Among the many quirky moments in the recent “Sherlock” special — set in the Victorian London of Arthur Conan Doyle, Holmes’ creator — is one in which Dr. Watson, frequently absent from his home to attend Sherlock’s cases, is exasperated by the absence of his wife, Mary, frequently attending the business of state as a spy for the British government. He’s also perturbed by their impertinent maid, who’s less interested in dusting and polishing his boots correctly than in discerning why she never appears in the Sherlock Holmes stories Watson writes for The Strand Magazine.
“I shall have a word with my wife to have a word with you,” Watson fumes. Elementary. Because it’s a woman’s place, no matter how lofty, to run the house. And it has been that way since at least the time of the ancient Greeks. The men held forth in the agora, or marketplace, the gymnasium and the symposium and at all those parties where the wine flowed and the hetairai beguiled. Their wives in turn confined themselves to the home and the supervision of its contents, including children and slaves, Greek democratic ideals being restricted to freeborn men.
But the Victorian adage that “a woman’s place is in the home” refers not only to the marginalization of women — a subject explored in “SHE: Deconstructing Female Identity,” a multifaceted exhibit opening at ArtsWestchester March 13. (See below.) It suggests that women remain the emotional hearth of any home. And it’s also a reminder that without women taking the lead that probably nothing would ever get done there. Or at least it wouldn’t get done as efficiently, beautifully or even perfectly as many of us ladies would have it. Talk to women from Greenwich to White Plains when they are away from the company of men, and many — though certainly not all — will lament how the men in their lives attend to household tasks and care for their children.
They’re not finishers,” one opines. Another scoffs at the notion that her husband should do the grocery shopping, observing that he wouldn’t buy more than a day’s worth of food. Still another is incredulous that her hubby didn’t check their 7-year-old’s homework. Some female friends prefer to express gratitude for male help around the house — and then rewash the dishes or remake the bed “the right way.”
Perhaps this is hard-wired into women’s DNA after all those millennia honing their fine-motor skills as they gathered plants while their men went about slaying mastodons. But the view of women as domestic goddesses has been reinforced from Madison Avenue to Hollywood.
Even though Joan Crawford and Marlene Dietrich were glamorous stars, they were well-known — Crawford infamously so — as haute hausfraus who weren’t above getting down on their hands and knees to scrub a bathroom. (Today Joan and Marlene would be proud of Jennifer Garner, a Martha Stewart devotee; Gwyneth Paltrow and her Goop lifestyle blog; and Blake Lively, a self-proclaimed homebody.)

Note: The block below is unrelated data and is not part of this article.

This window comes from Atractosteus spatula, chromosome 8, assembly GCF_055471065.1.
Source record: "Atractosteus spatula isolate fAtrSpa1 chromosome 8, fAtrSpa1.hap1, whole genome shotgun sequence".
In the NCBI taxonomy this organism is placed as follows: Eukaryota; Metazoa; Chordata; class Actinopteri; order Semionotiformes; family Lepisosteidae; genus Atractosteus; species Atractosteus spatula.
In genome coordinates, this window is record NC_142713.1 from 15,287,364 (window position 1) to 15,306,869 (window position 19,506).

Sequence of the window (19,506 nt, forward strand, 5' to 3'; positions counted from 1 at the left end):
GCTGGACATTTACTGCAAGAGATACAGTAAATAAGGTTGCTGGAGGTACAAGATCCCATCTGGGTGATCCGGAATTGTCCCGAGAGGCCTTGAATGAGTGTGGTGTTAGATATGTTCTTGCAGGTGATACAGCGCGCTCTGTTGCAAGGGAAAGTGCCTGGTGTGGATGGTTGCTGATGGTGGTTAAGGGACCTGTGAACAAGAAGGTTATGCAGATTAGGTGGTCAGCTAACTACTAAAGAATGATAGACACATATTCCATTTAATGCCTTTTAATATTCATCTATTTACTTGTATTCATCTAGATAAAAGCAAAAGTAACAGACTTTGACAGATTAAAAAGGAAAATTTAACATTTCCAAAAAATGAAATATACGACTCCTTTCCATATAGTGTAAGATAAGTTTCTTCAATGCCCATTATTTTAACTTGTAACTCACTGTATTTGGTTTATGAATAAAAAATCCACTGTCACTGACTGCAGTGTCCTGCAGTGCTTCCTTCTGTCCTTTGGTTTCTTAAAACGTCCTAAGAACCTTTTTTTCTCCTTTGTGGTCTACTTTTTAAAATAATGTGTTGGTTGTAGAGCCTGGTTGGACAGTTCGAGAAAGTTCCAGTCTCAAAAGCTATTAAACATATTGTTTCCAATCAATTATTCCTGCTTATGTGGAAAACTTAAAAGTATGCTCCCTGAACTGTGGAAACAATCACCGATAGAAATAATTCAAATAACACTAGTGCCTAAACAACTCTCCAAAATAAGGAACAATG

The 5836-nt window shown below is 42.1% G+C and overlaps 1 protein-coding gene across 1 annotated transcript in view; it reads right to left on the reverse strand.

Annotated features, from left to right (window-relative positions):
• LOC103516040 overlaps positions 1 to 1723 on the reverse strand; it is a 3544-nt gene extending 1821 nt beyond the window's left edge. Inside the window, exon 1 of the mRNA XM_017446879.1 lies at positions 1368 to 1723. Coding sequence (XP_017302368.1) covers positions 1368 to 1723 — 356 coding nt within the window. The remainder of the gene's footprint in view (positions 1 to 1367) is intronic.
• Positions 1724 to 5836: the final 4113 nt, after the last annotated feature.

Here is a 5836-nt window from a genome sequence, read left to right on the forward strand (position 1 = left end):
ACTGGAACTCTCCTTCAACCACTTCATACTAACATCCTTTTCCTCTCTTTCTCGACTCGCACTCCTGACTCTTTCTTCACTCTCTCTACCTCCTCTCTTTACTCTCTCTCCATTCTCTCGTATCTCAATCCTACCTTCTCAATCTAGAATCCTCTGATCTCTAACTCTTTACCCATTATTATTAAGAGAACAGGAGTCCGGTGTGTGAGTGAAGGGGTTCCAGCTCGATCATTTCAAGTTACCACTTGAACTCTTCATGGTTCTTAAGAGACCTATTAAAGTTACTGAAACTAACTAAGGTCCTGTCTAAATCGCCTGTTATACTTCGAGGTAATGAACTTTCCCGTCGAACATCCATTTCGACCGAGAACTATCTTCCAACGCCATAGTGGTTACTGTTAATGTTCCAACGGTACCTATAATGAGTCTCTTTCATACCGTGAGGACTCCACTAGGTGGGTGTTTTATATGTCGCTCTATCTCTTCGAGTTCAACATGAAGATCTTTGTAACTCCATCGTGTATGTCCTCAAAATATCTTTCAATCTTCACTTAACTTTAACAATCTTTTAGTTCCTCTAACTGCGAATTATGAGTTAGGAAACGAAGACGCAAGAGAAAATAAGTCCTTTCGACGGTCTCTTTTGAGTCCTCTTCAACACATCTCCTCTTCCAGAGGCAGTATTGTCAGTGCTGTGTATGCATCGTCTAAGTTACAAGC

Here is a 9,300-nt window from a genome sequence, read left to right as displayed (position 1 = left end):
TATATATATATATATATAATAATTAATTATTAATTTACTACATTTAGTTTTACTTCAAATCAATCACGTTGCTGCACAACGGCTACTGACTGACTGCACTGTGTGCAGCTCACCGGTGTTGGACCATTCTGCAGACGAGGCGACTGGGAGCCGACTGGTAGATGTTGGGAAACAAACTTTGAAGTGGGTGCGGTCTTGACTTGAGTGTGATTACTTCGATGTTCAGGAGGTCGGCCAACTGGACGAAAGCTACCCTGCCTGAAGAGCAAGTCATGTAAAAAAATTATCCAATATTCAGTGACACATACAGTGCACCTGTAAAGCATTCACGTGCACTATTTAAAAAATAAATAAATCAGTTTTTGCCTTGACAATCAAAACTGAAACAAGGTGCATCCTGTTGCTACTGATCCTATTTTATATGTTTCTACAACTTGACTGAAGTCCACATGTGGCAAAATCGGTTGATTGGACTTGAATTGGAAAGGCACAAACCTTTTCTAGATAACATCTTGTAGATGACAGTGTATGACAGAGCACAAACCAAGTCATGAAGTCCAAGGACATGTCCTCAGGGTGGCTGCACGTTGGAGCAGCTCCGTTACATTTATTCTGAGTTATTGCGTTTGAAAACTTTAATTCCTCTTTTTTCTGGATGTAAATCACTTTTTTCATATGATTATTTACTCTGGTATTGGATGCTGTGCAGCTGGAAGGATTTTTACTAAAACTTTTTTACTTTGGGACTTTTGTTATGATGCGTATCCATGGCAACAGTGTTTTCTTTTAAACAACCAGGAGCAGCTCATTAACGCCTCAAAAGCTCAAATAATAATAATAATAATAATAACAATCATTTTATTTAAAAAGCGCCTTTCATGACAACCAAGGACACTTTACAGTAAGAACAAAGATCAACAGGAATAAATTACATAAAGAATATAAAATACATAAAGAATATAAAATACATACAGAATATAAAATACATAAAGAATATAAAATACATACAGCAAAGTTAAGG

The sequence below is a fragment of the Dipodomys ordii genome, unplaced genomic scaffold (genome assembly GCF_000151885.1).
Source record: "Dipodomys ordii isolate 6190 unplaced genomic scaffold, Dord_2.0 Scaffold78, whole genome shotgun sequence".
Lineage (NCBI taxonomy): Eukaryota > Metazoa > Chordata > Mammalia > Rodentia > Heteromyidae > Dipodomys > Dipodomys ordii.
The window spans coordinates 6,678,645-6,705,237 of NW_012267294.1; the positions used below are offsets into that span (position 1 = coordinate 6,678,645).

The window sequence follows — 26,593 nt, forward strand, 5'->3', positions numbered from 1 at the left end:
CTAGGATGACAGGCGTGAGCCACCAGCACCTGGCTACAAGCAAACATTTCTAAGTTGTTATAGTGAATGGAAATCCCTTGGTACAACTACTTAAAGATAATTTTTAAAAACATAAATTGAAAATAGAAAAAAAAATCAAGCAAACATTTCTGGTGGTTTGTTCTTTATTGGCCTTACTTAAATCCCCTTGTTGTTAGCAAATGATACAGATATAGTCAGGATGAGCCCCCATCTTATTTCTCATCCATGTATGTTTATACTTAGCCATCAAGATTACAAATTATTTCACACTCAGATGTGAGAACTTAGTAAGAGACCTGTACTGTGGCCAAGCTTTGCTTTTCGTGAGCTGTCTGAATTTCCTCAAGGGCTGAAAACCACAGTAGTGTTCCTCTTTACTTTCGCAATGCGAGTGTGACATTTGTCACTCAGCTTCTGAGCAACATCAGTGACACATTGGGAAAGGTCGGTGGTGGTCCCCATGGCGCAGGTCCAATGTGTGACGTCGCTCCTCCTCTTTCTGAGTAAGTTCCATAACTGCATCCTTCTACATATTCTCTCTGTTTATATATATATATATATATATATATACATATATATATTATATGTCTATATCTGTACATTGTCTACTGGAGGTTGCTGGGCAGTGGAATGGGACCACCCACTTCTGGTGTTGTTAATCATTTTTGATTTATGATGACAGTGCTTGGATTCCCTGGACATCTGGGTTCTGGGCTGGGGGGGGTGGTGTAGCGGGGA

Period films — including those made or set in the 1960s and ’70s at the crest of the most recent wave of feminism — also underscore the domestic womanly role model. When Rex Harrison speak-sings “I’ve Grown Accustomed to Her Face” in “My Fair Lady,” it’s not just because he’s grown used to Audrey Hepburn’s lovely mug, but because without her organizational skills, he can’t find his damn slippers. And when Elizabeth Taylor must accept the rough-hewn ways and homestead of bridegroom Richard Burton in “The Taming of the Shrew,” she does so by turning the tables — literally — swathing her trademark raven tresses in a scarf, donning the Renaissance equivalent of an apron, whipping out her feather-duster and snapping that villa into shape.
Even in the postfeminist era, the not so subtle message of female domestic necessity shines through. In the film “Munich,” Israeli Prime Minister Golda Meir discusses retaliation for the PLO’s massacre of Israeli athletes at the 1972 Olympics while serving key male figures coffee. And in “The Queen,’’ Elizabeth II faces a monarchical crisis in the wake of the death of Diana, Princess of Wales, but not before settling on the leftover lamb stew for a family meal.
It’s not just the stuff of fictional treatments. Remember when potential first lady Hillary Clinton was castigated for saying she wasn’t the type to stay home and bake chocolate chip cookies? Today, she is running for president of the United States.
And you can find her recipe for chocolate chip cookies with an oatmeal twist on Good Housekeeping’s website.
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Among the aspects of female identity considered in “SHE,” at Arts-Westchester in White Plains March 13 through June 25, is the woman’s relationship to the home. In Tricia Wright’s “Marginalia,” white doilies, faucets and dead animals on sculpted sconces suggest “the sidelined status of the home and those who work in it, despite its critical influence on us as individuals and citizens,” Wright observes. Rebecca Mushtare’s multimedia “Matrilineage” (2012) consists of wallpaper printed with thermochromatic inks that when touched turn invisible, revealing vignettes from Charlotte Perkins Gilman’s seminal feminist short story “The Yellow Wallpaper,” about an intellectually straitjacketed woman’s descent into madness. And Laura Garcia Colvin’s toile-based drawings, reproduced as upholstery fabric to update Louis XVI-style chairs, is part of a larger installation considering the tensions between private and public lives.
For more, visit artswestchester.org.